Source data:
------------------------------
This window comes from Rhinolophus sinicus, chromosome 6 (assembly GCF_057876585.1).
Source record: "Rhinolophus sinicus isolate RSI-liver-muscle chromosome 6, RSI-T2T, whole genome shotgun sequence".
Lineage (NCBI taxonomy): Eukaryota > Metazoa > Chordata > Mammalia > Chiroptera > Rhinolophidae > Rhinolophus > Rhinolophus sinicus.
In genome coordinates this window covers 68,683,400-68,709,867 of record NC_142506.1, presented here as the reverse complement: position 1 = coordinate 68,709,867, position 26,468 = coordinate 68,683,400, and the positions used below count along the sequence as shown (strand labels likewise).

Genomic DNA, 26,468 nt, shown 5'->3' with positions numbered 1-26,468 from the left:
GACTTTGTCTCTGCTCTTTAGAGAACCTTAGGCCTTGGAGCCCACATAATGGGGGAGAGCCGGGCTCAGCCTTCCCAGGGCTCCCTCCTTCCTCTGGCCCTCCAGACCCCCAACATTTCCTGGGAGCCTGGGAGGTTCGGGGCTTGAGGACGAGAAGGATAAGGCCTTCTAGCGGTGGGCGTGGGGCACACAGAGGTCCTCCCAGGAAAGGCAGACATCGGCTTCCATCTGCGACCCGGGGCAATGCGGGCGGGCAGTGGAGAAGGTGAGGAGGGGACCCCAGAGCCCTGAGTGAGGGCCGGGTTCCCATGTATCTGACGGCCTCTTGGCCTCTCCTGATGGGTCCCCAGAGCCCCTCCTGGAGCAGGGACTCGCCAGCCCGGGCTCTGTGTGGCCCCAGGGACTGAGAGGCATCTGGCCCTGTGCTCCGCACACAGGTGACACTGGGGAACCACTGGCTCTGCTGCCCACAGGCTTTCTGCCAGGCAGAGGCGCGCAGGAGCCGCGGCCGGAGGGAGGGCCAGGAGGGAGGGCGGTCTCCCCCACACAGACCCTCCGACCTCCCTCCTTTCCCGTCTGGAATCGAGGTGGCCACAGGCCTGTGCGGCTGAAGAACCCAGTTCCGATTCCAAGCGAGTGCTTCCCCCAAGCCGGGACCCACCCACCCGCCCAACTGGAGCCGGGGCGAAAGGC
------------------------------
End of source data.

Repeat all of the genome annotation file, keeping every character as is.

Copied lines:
This window comes from Rhinolophus sinicus, chromosome 6 (assembly GCF_057876585.1).
Source record: "Rhinolophus sinicus isolate RSI-liver-muscle chromosome 6, RSI-T2T, whole genome shotgun sequence".
Lineage (NCBI taxonomy): Eukaryota > Metazoa > Chordata > Mammalia > Chiroptera > Rhinolophidae > Rhinolophus > Rhinolophus sinicus.
In genome coordinates this window covers 68,683,400-68,709,867 of record NC_142506.1, presented here as the reverse complement: position 1 = coordinate 68,709,867, position 26,468 = coordinate 68,683,400, and the positions used below count along the sequence as shown (strand labels likewise).

Genomic DNA, 26,468 nt, shown 5'->3' with positions numbered 1-26,468 from the left:
GACTTTGTCTCTGCTCTTTAGAGAACCTTAGGCCTTGGAGCCCACATAATGGGGGAGAGCCGGGCTCAGCCTTCCCAGGGCTCCCTCCTTCCTCTGGCCCTCCAGACCCCCAACATTTCCTGGGAGCCTGGGAGGTTCGGGGCTTGAGGACGAGAAGGATAAGGCCTTCTAGCGGTGGGCGTGGGGCACACAGAGGTCCTCCCAGGAAAGGCAGACATCGGCTTCCATCTGCGACCCGGGGCAATGCGGGCGGGCAGTGGAGAAGGTGAGGAGGGGACCCCAGAGCCCTGAGTGAGGGCCGGGTTCCCATGTATCTGACGGCCTCTTGGCCTCTCCTGATGGGTCCCCAGAGCCCCTCCTGGAGCAGGGACTCGCCAGCCCGGGCTCTGTGTGGCCCCAGGGACTGAGAGGCATCTGGCCCTGTGCTCCGCACACAGGTGACACTGGGGAACCACTGGCTCTGCTGCCCACAGGCTTTCTGCCAGGCAGAGGCGCGCAGGAGCCGCGGCCGGAGGGAGGGCCAGGAGGGAGGGCGGTCTCCCCCACACAGACCCTCCGACCTCCCTCCTTTCCCGTCTGGAATCGAGGTGGCCACAGGCCTGTGCGGCTGAAGAACCCAGTTCCGATTCCAAGCGAGTGCTTCCCCCAAGCCGGGACCCACCCACCCGCCCAACTGGAGCCGGGGCGAAAGGC